a novel by Thom Vernon
An unhappily expectant mom, a man in love with a cow, a woman
who looks like a refrigerator and a transsexual: just another small
town in the middle of a blizzard.
Night is falling, and so is the snow. As the blizzard buries the ground, it
uncovers the resentments, hopes and aches of a small town in northeastern
Arkansas, where, like in any Southern small town, there are unwanted
pregnancies to agonize over, surgeries to be paid for and love to be made.
Julie’s two daughters have just run off to Hollywood to be famous when she
suddenly finds herself, at forty-six, unexpectedly expectant. She’s not sure
she can bear to be a mother again. And her husband, Charlie, won’t come
home to talk it over with her.
Charlie wants another child more than anything, but he doesn’t know how
to deal with Julie. His affair with Wilson, his best friend, is over, but he’s
found a different and unusual kind of intimacy – a deep love for a calf he’s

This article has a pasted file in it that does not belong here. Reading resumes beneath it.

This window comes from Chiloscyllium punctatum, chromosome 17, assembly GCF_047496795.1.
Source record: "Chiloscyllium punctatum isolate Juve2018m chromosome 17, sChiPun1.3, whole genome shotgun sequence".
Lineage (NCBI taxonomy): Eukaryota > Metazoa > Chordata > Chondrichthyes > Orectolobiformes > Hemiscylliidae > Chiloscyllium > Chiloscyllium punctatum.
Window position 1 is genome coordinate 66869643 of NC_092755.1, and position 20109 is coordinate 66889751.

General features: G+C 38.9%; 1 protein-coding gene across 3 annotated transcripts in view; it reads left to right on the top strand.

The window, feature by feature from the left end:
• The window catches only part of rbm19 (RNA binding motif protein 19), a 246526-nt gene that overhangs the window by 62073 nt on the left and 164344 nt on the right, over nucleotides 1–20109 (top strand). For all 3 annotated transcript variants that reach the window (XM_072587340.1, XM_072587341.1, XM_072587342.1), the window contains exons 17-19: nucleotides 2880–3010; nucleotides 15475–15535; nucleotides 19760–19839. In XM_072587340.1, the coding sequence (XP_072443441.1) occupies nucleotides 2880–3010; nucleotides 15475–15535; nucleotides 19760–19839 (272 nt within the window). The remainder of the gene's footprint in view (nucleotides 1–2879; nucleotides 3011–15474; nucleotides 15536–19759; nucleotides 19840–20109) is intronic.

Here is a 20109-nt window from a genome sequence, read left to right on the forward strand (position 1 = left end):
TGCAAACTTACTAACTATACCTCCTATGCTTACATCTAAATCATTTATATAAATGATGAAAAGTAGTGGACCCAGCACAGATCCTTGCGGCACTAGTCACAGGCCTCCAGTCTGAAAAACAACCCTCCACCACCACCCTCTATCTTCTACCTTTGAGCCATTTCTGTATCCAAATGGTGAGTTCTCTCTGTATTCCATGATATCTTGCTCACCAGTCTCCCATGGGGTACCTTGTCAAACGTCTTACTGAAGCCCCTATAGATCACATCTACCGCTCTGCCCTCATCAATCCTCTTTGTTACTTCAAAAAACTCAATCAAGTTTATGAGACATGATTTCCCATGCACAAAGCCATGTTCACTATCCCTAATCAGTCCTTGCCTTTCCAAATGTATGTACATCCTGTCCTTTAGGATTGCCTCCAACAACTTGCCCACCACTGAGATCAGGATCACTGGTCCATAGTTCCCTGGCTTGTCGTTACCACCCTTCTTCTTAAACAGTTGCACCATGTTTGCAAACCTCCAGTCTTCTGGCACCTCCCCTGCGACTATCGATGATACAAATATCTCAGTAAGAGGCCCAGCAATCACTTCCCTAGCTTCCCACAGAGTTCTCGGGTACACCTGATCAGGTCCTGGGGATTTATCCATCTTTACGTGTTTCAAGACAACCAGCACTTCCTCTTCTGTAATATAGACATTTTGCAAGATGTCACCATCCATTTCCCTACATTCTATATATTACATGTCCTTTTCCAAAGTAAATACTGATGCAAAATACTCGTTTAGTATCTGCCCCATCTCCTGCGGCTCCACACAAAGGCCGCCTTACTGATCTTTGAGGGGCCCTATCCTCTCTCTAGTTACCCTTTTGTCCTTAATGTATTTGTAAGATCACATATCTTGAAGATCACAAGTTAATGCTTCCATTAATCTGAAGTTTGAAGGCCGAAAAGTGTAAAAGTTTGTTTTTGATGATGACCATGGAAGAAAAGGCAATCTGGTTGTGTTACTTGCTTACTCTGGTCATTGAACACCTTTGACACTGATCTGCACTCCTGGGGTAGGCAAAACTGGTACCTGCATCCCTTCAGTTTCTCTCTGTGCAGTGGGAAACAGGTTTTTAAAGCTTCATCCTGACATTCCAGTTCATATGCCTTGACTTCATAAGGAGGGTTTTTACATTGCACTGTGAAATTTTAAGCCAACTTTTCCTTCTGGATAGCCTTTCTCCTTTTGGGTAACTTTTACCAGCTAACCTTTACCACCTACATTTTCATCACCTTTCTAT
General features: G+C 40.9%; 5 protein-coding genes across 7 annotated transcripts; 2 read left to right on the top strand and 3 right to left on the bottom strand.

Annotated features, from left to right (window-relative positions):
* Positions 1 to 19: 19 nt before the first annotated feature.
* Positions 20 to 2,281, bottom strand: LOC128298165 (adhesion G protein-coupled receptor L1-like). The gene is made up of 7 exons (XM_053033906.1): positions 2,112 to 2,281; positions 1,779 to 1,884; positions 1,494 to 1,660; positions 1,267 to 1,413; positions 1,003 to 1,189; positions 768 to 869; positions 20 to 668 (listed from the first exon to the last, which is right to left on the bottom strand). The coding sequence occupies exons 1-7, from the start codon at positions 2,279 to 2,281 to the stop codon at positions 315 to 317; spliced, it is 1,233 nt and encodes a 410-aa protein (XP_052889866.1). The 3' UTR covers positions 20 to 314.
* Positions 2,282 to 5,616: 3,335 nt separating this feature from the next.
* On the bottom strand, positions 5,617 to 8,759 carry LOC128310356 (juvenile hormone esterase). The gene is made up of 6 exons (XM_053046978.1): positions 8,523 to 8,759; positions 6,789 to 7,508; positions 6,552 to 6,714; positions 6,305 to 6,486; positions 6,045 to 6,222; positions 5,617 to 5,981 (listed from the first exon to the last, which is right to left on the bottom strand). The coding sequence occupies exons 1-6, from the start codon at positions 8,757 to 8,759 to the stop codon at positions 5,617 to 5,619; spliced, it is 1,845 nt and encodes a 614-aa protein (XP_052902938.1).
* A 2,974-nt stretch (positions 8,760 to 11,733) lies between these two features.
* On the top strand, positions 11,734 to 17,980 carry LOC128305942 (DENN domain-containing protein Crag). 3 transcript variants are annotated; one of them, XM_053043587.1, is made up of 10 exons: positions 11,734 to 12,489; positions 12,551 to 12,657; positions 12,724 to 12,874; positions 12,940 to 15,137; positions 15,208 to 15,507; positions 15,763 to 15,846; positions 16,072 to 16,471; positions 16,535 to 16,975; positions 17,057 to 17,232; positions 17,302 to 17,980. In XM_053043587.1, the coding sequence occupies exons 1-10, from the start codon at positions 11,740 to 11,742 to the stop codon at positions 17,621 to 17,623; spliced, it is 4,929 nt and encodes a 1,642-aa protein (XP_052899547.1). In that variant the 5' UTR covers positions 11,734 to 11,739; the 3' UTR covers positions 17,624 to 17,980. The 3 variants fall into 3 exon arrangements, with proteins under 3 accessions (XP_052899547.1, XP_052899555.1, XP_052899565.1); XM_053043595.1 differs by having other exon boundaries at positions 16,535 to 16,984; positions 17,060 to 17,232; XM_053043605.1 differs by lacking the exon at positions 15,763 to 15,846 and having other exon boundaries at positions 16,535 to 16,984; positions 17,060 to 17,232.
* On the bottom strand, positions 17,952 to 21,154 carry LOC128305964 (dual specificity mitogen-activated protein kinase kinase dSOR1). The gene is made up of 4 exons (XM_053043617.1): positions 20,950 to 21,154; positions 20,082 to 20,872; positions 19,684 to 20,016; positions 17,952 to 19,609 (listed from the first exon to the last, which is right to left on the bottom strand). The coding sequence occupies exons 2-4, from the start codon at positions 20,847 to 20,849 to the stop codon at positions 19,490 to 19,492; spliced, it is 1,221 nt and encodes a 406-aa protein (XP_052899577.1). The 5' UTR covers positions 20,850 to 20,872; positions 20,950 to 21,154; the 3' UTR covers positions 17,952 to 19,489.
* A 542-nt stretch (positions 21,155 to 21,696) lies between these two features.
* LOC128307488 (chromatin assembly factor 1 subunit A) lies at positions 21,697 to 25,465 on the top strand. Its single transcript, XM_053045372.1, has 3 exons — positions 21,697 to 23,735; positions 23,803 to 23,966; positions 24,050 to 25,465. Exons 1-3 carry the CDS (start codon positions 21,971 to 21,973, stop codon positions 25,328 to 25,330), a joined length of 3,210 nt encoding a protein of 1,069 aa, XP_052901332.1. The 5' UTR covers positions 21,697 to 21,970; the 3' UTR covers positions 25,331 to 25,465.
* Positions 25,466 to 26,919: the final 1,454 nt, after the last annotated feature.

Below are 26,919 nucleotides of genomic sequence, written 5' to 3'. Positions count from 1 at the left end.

rescued from slaughter.
Wilson works in the Singer factory that keeps the town alive. She wants
more than anything to be loved, but she knows that Charlie wasn’t the way
to get there. She’s in love with Dol.
Dol is a transsexual, a divorced father of two children, who can’t afford the
transition that would make his body make sense – although the doctors visiting
from Atlanta might change that.
Their very different voices converge as the blizzard gathers force, their stories
violently mapping in the snow the ways that memory, gender, and history
carve themselves upon our bodies. The Drifts is dexterously told, a
cacophony of four affecting voices melding into one exquisite chord.